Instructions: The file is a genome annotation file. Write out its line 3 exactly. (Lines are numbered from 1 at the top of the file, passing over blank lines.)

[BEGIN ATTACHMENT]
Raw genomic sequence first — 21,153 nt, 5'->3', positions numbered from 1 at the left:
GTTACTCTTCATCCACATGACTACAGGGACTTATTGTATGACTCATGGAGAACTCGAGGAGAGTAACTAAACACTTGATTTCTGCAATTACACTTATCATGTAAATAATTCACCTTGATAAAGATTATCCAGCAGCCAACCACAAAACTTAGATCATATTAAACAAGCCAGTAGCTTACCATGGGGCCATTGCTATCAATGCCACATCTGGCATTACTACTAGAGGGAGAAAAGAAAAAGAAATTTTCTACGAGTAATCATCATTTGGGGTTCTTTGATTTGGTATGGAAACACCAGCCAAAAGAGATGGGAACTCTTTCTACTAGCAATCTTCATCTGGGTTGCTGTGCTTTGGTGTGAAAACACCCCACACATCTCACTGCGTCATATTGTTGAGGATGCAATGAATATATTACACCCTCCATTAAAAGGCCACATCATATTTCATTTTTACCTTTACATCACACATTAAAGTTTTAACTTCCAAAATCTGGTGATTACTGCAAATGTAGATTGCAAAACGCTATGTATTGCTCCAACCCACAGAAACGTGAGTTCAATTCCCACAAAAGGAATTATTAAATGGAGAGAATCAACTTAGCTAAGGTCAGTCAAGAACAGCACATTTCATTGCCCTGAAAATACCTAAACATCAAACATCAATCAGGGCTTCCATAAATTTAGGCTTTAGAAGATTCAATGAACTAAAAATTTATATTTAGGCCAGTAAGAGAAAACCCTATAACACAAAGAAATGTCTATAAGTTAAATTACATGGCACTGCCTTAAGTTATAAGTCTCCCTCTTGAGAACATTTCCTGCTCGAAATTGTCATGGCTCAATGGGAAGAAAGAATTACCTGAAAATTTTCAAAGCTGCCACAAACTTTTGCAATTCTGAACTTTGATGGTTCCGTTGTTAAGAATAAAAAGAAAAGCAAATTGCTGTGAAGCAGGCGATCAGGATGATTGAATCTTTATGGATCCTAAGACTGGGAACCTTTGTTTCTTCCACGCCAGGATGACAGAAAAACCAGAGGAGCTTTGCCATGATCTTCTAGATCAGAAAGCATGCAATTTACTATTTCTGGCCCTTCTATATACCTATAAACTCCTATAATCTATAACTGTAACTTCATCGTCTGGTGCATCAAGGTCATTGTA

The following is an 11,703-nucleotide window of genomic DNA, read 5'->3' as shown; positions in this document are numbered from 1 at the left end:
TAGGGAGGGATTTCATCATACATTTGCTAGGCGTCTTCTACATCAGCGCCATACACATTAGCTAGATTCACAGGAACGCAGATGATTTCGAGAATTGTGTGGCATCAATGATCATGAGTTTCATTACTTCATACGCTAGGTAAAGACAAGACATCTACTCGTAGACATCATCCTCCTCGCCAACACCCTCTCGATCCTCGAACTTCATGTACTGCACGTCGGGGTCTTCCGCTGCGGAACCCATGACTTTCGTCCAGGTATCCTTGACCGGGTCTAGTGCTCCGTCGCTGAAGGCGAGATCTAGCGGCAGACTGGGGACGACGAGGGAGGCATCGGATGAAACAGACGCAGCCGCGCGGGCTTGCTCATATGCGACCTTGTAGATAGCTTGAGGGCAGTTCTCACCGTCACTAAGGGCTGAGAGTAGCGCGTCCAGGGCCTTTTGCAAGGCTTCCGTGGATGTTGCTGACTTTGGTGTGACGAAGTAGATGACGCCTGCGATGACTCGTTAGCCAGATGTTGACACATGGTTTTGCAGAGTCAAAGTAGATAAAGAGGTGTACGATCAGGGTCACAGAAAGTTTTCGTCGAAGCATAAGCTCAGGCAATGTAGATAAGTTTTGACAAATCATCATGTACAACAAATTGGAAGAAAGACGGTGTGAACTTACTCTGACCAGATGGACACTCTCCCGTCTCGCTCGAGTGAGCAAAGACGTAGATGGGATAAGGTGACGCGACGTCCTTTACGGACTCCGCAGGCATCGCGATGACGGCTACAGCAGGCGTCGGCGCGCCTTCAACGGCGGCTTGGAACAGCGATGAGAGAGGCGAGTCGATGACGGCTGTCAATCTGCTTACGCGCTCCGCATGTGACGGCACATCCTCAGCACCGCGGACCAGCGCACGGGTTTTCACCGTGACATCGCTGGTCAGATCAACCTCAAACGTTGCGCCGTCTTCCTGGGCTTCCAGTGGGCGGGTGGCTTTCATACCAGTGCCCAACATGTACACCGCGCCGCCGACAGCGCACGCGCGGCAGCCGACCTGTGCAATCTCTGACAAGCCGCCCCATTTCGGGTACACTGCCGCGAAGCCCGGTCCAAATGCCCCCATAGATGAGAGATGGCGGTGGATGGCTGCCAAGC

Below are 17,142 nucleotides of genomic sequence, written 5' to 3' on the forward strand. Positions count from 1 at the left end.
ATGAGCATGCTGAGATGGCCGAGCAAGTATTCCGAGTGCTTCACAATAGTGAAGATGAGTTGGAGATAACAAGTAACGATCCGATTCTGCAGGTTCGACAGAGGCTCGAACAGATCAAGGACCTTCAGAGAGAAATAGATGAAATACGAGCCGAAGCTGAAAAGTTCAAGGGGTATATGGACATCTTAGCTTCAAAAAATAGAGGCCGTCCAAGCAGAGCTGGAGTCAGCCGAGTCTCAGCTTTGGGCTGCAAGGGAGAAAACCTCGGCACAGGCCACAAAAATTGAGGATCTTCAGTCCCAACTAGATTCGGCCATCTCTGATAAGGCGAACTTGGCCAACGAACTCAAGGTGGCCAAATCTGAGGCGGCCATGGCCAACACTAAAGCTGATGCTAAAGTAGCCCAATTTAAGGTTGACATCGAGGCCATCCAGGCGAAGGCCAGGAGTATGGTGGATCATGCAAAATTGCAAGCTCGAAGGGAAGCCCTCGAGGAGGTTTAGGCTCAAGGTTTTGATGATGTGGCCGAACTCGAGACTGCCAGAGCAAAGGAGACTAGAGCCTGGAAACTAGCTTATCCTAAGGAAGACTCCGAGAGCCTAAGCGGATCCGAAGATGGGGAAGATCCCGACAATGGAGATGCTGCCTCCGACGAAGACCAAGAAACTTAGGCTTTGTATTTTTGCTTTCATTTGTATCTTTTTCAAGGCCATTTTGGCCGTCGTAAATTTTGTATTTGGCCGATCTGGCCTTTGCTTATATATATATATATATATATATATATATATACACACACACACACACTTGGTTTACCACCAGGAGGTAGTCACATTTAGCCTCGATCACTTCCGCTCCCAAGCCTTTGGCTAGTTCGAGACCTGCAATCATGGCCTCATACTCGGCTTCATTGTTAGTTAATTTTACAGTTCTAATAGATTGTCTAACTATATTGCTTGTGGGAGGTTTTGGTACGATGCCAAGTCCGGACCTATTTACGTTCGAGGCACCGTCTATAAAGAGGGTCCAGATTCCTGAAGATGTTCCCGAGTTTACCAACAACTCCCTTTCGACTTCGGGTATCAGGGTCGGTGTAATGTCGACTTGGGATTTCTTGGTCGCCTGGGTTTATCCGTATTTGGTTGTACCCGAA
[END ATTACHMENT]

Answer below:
The following is an 11,703-nucleotide window of genomic DNA, read 5'->3' as shown; positions in this document are numbered from 1 at the left end: